What Happens When: It’s Been A Few Weeks, But My TVB Ticket is Still Not in the System?

If you’ve gotten a ticket in New York City, one of the first things you noticed may well have been this ominous warning: “You must answer this ticket within 15 days of the date of offense.”

Of course, this is a myth. No such rule exists. Most of the time, tickets in the Traffic Violations Bureau courts of New York City pop up online a few days after they are issued. Sometimes they take a week, or two weeks, or three weeks, or four. All of these scenarios are common. But it’s possible you’ve been checking for six weeks, or eight weeks, or ten weeks, or even longer, and still haven’t found your ticket online. What to do?

First, make 100% sure the ticket number is correct. The ticket number consists of ten digits, usually beginning with AB or B2. If you don’t know your ticket number, go to a TVB court location with your driver’s license, and they can help you find it and schedule a court date. If the ticket number is correct, the only thing to do is to keep checking. It’s theoretically possible for a ticket to be filed months after it was issued. But that’s rare. Most likely, if it’s been three or four months since you received your ticket and it’s still not in the system, it means that the ticket does not exist. Meaning, it was never filed. Meaning, somewhere along the chain of command, a mistake was made. Maybe the police officer never gave the ticket to his sergeant. Maybe the sergeant never filed the paperwork to send the ticket along to Albany. Maybe a clerk in Albany made a clerical error and never got around to entering the ticket. The TVB system is staffed by human beings, and human beings make mistakes.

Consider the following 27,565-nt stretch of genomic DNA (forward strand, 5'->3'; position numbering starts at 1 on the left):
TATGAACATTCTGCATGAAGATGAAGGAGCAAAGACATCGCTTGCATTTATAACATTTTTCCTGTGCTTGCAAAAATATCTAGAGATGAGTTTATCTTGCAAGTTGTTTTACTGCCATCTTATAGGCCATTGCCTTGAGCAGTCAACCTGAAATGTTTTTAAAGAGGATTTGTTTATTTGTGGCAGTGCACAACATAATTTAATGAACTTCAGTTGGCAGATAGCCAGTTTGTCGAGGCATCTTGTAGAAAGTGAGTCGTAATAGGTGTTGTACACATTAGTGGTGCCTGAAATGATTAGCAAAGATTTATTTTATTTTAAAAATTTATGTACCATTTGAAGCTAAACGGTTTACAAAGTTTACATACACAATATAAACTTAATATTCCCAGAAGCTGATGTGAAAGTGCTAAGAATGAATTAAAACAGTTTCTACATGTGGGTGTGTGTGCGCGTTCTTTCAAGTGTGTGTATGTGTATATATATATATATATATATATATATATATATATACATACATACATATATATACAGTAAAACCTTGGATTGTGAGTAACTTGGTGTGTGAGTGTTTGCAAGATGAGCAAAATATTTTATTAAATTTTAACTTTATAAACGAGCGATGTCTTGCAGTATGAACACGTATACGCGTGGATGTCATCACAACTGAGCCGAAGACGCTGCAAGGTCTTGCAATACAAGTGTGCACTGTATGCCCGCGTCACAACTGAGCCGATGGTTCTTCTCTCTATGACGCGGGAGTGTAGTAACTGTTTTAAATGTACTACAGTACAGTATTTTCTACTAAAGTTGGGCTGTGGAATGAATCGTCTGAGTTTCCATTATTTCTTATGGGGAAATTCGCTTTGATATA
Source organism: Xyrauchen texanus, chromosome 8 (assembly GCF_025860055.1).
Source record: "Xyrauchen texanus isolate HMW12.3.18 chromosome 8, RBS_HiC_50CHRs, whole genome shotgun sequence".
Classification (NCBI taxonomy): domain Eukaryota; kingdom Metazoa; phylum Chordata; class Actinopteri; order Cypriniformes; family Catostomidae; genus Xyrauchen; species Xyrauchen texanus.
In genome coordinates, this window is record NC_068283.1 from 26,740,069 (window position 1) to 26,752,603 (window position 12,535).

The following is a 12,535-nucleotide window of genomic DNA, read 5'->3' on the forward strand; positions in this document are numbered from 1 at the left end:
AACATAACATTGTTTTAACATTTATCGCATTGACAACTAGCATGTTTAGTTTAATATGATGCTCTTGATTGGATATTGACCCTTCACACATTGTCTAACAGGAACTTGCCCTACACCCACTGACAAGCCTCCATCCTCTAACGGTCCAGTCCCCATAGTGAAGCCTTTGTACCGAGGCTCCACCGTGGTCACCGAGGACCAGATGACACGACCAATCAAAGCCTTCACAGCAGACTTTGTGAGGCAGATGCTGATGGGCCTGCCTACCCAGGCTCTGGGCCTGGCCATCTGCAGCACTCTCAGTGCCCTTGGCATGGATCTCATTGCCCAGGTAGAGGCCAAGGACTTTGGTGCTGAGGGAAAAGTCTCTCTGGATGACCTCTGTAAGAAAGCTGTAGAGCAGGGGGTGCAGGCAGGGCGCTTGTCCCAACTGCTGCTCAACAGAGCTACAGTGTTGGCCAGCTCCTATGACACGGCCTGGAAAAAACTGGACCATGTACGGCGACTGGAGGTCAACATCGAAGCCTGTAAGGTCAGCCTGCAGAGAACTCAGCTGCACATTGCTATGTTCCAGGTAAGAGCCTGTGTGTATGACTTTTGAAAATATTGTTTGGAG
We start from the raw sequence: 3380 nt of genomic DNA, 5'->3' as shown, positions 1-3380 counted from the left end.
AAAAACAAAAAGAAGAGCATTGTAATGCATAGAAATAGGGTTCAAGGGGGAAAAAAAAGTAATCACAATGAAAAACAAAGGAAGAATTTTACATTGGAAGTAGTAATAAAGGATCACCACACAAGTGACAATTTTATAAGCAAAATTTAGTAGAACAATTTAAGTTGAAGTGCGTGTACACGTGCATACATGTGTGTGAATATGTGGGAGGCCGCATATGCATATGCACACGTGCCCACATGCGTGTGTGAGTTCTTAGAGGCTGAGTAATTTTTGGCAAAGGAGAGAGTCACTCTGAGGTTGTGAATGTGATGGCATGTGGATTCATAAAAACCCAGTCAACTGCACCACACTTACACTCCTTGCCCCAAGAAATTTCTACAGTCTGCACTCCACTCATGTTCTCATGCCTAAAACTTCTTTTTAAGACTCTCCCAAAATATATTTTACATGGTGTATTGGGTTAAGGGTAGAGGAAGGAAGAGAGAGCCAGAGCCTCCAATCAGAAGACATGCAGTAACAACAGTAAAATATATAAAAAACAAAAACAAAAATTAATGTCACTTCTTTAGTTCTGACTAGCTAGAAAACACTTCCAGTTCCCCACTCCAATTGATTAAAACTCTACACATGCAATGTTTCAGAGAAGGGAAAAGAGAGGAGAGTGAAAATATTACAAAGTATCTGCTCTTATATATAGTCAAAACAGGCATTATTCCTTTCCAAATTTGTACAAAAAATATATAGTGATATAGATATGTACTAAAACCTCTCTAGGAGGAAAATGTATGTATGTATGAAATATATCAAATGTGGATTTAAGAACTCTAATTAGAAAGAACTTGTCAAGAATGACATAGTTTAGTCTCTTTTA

After about six months, the odds of your ticket ever being filed are tiny. My office has a policy to close out TVB tickets after six months pass, for this reason. Otherwise, we’d check them in perpetuity. After that time period, I’d say you can breathe easy. Of course, there’s a teeny-tiny chance your ticket does indeed makes its way into the system nine months or a year after you got pulled over. If this happens, it’s okay. DMV will send you a mailing about the ticket, asking you to enter a plea. You won’t be suspended. DMV can’t suspend you for not answering a ticket that does not exist. 

At that point, you enter your plea and go from there, and it’s like any other ticket. If you hire my office for a ticket and this scenario occurs, notify us and we’ll get right back to work on it. And if you want to save yourself the difficulty and stress of looking for an invisible ticket, just hire my office, and we’ll do all of that work for you.